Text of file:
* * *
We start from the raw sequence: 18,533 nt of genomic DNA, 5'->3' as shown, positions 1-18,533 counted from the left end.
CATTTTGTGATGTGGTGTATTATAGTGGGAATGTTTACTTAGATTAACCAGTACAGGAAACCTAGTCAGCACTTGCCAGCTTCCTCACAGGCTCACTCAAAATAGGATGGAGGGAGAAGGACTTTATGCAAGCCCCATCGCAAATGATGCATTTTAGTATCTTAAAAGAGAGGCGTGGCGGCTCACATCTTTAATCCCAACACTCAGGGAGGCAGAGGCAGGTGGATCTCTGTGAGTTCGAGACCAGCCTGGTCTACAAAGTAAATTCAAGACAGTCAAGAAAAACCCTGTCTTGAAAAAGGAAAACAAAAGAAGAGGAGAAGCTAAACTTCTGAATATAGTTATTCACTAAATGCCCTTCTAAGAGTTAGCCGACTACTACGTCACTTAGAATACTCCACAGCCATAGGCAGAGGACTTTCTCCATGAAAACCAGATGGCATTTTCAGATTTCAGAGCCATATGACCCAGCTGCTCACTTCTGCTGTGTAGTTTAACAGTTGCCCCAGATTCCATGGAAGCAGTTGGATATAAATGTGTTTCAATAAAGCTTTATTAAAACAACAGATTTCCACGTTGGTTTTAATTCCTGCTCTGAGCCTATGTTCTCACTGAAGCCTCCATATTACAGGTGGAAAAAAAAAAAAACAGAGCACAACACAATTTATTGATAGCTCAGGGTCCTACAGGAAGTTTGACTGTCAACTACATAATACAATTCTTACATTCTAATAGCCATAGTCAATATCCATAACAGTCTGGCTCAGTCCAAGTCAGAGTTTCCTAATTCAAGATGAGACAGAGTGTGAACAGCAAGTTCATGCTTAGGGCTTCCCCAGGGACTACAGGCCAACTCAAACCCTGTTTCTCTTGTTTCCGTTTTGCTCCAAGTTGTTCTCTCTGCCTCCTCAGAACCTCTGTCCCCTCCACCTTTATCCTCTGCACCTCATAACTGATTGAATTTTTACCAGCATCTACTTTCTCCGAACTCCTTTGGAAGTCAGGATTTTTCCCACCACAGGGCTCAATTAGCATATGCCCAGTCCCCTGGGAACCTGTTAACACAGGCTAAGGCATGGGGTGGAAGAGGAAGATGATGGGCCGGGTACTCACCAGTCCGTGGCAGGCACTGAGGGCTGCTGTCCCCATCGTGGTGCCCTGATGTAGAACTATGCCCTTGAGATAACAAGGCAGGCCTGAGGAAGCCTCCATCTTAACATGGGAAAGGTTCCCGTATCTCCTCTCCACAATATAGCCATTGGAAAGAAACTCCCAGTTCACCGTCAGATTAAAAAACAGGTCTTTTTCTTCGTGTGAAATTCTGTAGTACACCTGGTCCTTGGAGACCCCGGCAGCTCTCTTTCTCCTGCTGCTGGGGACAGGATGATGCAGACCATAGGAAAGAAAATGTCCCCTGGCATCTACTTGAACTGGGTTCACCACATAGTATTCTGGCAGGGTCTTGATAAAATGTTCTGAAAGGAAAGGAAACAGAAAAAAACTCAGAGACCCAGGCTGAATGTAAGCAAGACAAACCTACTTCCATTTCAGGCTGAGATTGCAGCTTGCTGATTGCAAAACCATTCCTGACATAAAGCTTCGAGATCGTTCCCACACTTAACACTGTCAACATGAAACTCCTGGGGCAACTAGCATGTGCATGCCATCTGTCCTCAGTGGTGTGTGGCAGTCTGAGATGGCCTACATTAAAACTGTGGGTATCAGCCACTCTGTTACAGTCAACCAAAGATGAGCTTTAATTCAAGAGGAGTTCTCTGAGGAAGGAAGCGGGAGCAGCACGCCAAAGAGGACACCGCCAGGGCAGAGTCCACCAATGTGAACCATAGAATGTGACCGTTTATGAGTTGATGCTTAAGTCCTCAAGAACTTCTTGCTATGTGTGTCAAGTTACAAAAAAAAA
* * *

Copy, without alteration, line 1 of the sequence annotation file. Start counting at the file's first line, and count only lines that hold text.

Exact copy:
We start from the raw sequence: 18,533 nt of genomic DNA, 5'->3' as shown, positions 1-18,533 counted from the left end.